(NORTH SALEM, NY) --Stress is at a peak at this time of the year for many high school students.
With finals, Advanced Placement and Regents exams on tap, many students are in need of some form of stress relief, so they can better tackle the tasks at hand.
On June 5, students at the Middle/High School were able to do just that, thanks to pet therapy coordinated by Jenna Murphy, who is making stress relief the key focus of her Girl Scout Gold Award.
“It was my friends and my peers who were so stressed out that made me think of this. I really don’t stress. But seeing all my friends freaking out about tests this time of the year, crying when they are over, I thought it would be really great to de-stress everybody,” said Murphy.
Murphy brought in PAWS For a Cause—which is made up of dogs and their handlers who are highly trained to provide emotional support to those in need.
Research has found that the petting, touching and talking to animals can improve emotional health, as well as alleviate stress.
Students were given the opportunity to meet with Oscar, a 3-year-old Cavapoo therapy dog trained with Sue Henson of Greenwich, Connecticut, and Scott Weintraub who came with Chance, a 2-year-old German Shepherd, another certified therapy dog.
“The dogs are basically just there to listen,” said Henson. “They go to all kinds of places from schools to nursing homes and hospitals and other places where people and families are stressed. We all like to be heard. These guys are listeners,” she said, referring to the dogs.
Both dogs are Red Cross volunteers who have worked with people in crisis situations, and have Department of Defense clearance to work as therapy dogs at the U.S. Military Academy at West Point. Chance most recently visited with service members aboard the U.S.S. Intrepid on Memorial Day, and has worked with veterans with Post Traumatic Stress Disorder at the Veterans Affairs Hospital in Montrose. Oscar has worked with the R.E.A.D. program whose “goal is to improve the literacy skills of children through the assistance of registered therapy teams as literacy mentors.”
“Basically, it’s our job to make people feel better,” said Weintraub. “We’ve only been doing this for a little over a year. For the testing, dogs basically have to be very well behaved,” he added.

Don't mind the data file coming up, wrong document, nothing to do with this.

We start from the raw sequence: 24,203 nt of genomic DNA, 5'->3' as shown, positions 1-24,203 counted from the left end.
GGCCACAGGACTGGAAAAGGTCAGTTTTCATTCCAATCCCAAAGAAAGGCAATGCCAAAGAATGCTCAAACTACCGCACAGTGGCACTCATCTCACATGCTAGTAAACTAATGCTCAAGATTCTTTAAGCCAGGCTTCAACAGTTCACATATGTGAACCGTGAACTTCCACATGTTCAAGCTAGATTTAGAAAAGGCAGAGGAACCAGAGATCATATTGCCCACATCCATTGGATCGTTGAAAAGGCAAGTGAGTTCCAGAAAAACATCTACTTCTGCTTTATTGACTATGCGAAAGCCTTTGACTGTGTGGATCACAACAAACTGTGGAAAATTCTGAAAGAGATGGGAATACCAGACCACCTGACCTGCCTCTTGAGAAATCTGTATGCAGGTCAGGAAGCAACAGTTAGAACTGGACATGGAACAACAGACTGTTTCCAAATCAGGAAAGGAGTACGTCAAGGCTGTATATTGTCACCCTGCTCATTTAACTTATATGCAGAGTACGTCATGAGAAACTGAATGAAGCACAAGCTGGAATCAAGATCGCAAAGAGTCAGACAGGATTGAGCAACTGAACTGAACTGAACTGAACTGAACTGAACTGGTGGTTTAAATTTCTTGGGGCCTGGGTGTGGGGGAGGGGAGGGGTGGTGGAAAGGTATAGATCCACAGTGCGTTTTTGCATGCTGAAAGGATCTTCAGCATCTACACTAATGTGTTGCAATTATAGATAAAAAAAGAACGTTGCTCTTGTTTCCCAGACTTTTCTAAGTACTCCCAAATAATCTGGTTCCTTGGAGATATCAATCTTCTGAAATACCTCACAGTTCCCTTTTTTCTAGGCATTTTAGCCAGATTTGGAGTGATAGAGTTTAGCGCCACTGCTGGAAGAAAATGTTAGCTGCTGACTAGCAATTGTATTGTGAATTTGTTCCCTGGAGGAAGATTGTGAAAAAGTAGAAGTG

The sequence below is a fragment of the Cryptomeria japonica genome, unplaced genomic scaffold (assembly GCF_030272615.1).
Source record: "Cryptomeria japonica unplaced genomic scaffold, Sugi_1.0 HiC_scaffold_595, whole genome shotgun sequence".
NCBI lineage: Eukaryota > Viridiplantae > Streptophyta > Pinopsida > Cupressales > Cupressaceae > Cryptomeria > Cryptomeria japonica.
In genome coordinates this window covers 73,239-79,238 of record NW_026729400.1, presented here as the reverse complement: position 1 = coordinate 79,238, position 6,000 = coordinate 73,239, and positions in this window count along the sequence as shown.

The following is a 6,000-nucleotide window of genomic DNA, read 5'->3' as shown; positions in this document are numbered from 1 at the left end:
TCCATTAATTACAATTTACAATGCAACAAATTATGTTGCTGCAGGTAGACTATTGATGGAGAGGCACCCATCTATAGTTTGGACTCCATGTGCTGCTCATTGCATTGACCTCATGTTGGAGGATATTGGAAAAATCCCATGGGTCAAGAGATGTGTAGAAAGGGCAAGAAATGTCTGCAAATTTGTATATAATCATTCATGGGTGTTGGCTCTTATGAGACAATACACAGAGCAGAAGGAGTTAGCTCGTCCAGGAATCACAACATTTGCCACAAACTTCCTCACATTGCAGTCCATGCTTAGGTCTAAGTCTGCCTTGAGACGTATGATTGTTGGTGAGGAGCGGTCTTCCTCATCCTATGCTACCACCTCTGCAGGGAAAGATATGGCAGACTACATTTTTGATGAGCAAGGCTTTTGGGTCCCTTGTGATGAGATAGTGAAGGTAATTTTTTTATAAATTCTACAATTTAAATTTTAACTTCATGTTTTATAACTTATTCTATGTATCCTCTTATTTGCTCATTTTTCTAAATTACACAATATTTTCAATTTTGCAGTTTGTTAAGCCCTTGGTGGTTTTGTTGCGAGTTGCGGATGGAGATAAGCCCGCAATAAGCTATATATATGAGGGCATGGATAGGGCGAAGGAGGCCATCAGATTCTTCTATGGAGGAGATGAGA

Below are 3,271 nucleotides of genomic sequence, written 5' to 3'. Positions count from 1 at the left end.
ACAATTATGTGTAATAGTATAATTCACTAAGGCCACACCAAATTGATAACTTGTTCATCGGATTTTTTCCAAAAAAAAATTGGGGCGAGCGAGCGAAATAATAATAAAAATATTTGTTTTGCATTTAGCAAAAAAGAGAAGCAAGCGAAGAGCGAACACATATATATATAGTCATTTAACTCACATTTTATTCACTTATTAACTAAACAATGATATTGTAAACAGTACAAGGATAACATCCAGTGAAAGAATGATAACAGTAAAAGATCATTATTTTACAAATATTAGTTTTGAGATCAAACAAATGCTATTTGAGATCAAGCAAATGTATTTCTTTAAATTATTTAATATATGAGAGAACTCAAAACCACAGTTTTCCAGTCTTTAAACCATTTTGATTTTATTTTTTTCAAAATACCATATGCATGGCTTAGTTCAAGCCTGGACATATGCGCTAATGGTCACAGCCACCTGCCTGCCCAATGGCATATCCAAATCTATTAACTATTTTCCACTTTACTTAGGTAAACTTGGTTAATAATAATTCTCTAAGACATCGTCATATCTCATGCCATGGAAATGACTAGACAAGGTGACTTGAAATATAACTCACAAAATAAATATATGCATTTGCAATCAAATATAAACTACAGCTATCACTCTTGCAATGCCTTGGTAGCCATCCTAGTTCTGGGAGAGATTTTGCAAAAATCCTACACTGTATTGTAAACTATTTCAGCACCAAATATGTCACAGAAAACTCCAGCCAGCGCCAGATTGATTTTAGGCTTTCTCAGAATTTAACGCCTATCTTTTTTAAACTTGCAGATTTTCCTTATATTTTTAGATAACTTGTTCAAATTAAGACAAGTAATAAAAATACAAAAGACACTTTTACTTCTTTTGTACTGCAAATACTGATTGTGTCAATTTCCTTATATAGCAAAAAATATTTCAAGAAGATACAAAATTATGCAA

The dogs were able to mingle for about an hour with the 20 or so students from the Middle/High School who turned out to benefit from the destressing therapy.
“The dogs are really, really cute!” said Emily Lehr, “That alone is enough to destress you!”
Much of the interaction was non-verbal as students and administrators alike snuggled, pet and closed their eyes as they hugged the dogs Zen-like, oftentimes with intensity, where they were seemingly unaware of their surroundings.
“It’s really rewarding to have a therapy dog,” explained Weitraub, “I’ve had people walk up to me that said to me in the hospital, you just made my day.’”
He also recalled several veterans with PTSD, who were transformed by pet therapy.
“Absolutely,” he said.“We are not allowed to ask them what is going on with them, I’m not a psychologist, but we can bring the dogs in, let them do their thing, and have seen vets open up afterwards.”
In addition to holding the de-stressing session with the pet therapy dogs, Murphy has created a flyer for her fellow students containing destressing tips that include breathing exercises, power naps, chewing gum, visualization, exercise, music and a stress reliever called progressive muscle relaxation (PMR.)
“Staying positive and organized are also great ways to remain free of stress,” Murphy concluded.